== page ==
Tuning into the Sounds Of Hawaii at the Mele Mei Music Festival

For writer Eliza Escaño-Vasquez, a recent trip to Oah’u uncovers a treasure trove of Hawaiian music

Na Hoku Awards

Taimane Gardner and Kalei Gamiao perform at the Na Hoku Awards. Image: Jonathan Evangelista

For lovers of Hawaiian music, there’s no better time to be Oahu-bound than in May when the month-long Mele Mei music festival occurs. Mele means ‘song’ in the Hawaiian language and Mei simply refers to the month. This year, Honolulu buzzed with events—a concert series at the Hilton Hawaiian Village and at The Halekulani’s House without a Key, the Hawaii Book and Music Festival at the Honolulu Hale Civic Center, and the ‘Ukulele, Slack Key and Steel Guitar Jam at the historic Kapiolani Park—all in celebration of Hawaiian music. These gatherings all built up to the final soiree, the Na Hoku Hanohano Awards, where da kine (the best) of this vibrant industry were given its highest honors. About 1300 attendees flocked to the Hawaii Convention Center on May 25th to celebrate the event’s 36th year.

My Mele Mei Experience

Confession time here: when I signed up, I was under the impression it was going to be an ukulele clinic of sorts. I felt pretty badass carrying my ‘uke during the short flight from Maui where I reside. It was time to do this baby some justice, I thought. But my pipe dream of studying with a master quickly faded upon learning that the workshops were more of the panel and Q&A sort, or as we say here “talk story.”

What I discovered instead was a chance to hang out with artists and industry players who gathered for a day of workshops at The Ala Moana Hotel. One room was dedicated to the business side of things—promotions, radio play, and breaking into the all-important Japanese market. The next room was all about exploring the artistic process and was set up as an impromptu performance space. (If you’re interested in participating at other times of the year, the Hawaii Academy of Recording Arts, the organizer behind Mele Mei, plans to offer these workshops quarterly).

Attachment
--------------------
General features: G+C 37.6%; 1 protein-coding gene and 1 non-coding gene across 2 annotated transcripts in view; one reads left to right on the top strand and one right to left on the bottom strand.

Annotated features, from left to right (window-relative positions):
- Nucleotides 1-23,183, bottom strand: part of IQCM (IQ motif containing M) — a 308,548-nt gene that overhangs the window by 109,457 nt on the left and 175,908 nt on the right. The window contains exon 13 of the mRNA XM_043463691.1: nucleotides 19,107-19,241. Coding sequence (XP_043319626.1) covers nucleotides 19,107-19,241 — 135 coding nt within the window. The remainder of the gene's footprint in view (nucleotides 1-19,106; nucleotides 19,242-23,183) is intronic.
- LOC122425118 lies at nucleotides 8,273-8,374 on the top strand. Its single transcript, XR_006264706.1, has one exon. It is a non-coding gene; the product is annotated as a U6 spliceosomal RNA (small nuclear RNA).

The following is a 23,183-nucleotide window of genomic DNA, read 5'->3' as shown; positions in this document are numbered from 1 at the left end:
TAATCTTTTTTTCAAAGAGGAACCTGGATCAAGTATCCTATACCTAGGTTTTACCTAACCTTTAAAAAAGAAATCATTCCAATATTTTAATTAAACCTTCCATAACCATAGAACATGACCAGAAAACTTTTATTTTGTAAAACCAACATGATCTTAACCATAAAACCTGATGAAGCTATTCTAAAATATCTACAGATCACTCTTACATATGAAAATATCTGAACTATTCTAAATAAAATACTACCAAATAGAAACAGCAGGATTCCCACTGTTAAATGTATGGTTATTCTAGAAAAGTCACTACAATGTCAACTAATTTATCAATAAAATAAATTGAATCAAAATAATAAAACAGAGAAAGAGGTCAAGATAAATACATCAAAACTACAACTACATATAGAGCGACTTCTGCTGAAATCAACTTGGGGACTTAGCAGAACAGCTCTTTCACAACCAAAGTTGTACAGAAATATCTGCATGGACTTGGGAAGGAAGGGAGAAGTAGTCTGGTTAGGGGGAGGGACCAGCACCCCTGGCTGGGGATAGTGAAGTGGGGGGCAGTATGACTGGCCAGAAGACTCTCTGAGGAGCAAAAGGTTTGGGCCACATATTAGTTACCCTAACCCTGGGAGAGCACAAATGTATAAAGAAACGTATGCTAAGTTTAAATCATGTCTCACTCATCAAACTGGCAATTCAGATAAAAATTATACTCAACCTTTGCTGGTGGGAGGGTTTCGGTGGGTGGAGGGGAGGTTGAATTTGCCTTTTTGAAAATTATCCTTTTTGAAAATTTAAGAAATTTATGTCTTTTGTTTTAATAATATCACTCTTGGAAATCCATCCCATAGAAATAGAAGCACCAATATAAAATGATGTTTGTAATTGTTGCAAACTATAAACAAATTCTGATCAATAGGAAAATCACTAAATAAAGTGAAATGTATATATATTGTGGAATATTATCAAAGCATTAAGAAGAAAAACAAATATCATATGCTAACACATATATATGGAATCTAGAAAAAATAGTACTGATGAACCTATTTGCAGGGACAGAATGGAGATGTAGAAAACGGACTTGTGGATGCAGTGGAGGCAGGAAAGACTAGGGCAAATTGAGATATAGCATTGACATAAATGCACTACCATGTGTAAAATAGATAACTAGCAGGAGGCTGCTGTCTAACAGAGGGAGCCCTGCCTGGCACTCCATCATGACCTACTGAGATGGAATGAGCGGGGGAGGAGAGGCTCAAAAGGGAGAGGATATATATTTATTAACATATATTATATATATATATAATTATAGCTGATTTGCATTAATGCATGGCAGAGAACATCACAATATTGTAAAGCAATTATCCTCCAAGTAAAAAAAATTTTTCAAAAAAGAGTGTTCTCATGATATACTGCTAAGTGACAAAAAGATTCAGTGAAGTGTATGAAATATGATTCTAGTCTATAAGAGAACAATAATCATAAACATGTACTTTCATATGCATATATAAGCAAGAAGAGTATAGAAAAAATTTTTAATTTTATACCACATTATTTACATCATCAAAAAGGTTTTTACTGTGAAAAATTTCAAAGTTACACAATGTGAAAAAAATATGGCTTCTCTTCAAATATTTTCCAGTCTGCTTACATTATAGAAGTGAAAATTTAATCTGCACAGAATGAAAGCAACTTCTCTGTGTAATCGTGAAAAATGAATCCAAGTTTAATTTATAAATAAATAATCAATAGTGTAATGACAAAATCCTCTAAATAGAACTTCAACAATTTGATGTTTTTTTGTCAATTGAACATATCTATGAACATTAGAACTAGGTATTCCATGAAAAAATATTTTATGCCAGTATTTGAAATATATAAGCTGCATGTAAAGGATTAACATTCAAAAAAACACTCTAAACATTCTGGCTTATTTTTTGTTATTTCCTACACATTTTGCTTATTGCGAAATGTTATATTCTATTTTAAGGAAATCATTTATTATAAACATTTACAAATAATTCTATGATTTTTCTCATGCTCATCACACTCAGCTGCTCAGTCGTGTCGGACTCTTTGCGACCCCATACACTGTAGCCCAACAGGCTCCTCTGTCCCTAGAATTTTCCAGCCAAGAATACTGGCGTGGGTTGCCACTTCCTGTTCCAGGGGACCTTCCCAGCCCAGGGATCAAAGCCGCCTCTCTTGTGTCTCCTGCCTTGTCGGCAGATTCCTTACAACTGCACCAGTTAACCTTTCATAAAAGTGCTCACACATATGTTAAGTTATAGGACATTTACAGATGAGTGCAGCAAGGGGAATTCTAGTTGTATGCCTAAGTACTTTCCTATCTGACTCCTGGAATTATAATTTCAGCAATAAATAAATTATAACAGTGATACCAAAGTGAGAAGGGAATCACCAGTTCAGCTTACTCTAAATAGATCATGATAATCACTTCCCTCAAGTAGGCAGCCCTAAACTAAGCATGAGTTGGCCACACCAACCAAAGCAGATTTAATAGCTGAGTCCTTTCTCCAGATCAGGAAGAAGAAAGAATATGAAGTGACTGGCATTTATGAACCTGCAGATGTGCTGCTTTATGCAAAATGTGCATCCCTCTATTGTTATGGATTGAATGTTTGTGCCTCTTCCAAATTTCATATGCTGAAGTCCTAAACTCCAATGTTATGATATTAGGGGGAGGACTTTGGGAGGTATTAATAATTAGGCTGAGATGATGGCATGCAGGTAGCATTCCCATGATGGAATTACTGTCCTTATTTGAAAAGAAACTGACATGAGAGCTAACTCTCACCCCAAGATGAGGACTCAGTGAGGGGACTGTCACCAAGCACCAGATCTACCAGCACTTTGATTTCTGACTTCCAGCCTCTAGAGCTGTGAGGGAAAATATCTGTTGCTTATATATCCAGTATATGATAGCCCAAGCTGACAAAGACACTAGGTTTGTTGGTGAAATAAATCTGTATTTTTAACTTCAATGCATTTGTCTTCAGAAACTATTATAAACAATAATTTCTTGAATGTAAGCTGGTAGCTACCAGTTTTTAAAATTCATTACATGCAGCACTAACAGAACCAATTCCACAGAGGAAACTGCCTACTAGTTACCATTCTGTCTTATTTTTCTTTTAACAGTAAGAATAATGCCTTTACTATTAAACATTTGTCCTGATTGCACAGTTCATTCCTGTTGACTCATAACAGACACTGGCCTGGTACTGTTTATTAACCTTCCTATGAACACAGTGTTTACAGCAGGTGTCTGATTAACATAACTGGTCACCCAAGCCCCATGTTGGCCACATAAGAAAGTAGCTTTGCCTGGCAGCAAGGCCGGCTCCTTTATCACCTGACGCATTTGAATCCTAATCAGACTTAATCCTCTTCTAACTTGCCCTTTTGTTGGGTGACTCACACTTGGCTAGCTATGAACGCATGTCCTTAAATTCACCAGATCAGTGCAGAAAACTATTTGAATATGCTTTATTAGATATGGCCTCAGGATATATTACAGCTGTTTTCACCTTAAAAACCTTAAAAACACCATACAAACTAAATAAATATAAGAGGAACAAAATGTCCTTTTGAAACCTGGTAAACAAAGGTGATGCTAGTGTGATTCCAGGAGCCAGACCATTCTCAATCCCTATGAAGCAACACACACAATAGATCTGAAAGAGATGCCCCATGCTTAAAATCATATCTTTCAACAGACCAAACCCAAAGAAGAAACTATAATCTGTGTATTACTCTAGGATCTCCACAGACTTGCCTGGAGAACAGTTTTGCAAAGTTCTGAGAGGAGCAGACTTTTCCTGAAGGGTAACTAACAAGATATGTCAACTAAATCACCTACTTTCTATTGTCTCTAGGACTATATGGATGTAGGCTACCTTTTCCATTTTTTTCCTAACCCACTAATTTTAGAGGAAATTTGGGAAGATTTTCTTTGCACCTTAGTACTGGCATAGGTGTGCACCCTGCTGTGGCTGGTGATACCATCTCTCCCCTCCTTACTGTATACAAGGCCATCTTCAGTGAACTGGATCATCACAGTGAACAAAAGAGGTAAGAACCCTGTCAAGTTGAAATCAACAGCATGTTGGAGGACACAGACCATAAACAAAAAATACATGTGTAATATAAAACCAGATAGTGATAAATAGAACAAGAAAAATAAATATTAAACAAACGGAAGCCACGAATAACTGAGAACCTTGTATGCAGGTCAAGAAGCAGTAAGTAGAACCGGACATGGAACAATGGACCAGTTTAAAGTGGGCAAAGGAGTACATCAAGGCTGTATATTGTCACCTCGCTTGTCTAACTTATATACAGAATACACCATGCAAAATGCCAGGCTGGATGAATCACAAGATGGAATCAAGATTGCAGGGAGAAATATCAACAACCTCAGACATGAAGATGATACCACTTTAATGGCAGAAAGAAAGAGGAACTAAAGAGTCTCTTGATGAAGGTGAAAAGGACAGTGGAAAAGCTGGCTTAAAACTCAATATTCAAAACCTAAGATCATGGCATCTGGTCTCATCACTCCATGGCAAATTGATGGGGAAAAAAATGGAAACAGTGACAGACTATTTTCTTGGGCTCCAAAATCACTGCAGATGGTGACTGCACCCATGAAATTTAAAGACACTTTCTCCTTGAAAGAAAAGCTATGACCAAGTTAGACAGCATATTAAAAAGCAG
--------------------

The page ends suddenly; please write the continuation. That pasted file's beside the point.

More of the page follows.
Mele Mei panel featuring Erika Elona, Johnny Helm and Mike Love

Mele Mei panel featuring Erika Elona, Johnny Helm and Mike Love. Image: Jonathan Evangelista

In the first session, Erika Elona, Johnny Helm and Mike Love shared their creative process before performing a few acoustic songs. Their sound strayed from traditional Hawaiian—we got a taste of soul from Elona, folk rock from Helm and reggae from Love. Though all three have been Na Hoku Hanohano nominees, it’s Love who nabbed the award for Reggae Album of the Year that evening.

Hawaiian acoustic guitar, known as slack key or ki ho’alu, ruled the next two panels. While the guitars are traced from the Spanish and Mexican vaqueros who were sent to Hawaii in the 1830’s; this distinct slack key style was born out of the campfire jam sessions after a day’s labor between the local and visiting wranglers.

Slack key legend Rev. Dennis Kamakahi led the next workshop along with his son, David, both of whom are Na Hoku award winners. The senior Kamakahi has the honor of being the first Hawaiian featured in the Smithsonian’s American History Museum. That evening, he was also bestowed the prestigious Ki Ho’alu Foundation Legacy Award. Cyril Pahinui and Peter Moon Jr.—both sons of Hawaiian music pioneers—followed the Kamakahis. They shared stories of their musical upbringing and mentorship by their iconic fathers (Gabby Pahinui and Peter Moon Sr. were integral to the Hawaiian Renaissance of the 1970’s), and honor of carrying the torch for the next generation. Tempered with finesse, the mellow string harmonies from the consecutive duos serenaded the room into a light, blissful mood.